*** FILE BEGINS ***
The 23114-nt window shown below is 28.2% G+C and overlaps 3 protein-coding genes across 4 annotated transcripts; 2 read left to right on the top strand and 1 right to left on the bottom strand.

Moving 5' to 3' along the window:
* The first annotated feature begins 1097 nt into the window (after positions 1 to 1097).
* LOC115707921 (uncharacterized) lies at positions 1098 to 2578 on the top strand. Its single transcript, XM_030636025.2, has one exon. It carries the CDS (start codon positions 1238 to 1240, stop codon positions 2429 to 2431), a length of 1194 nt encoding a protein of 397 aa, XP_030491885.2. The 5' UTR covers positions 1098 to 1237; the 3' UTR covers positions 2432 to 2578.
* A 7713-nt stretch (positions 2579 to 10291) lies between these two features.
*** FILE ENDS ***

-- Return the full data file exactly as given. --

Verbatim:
The 23114-nt window shown below is 28.2% G+C and overlaps 3 protein-coding genes across 4 annotated transcripts; 2 read left to right on the top strand and 1 right to left on the bottom strand.

Moving 5' to 3' along the window:
* The first annotated feature begins 1097 nt into the window (after positions 1 to 1097).
* LOC115707921 (uncharacterized) lies at positions 1098 to 2578 on the top strand. Its single transcript, XM_030636025.2, has one exon. It carries the CDS (start codon positions 1238 to 1240, stop codon positions 2429 to 2431), a length of 1194 nt encoding a protein of 397 aa, XP_030491885.2. The 5' UTR covers positions 1098 to 1237; the 3' UTR covers positions 2432 to 2578.
* A 7713-nt stretch (positions 2579 to 10291) lies between these two features.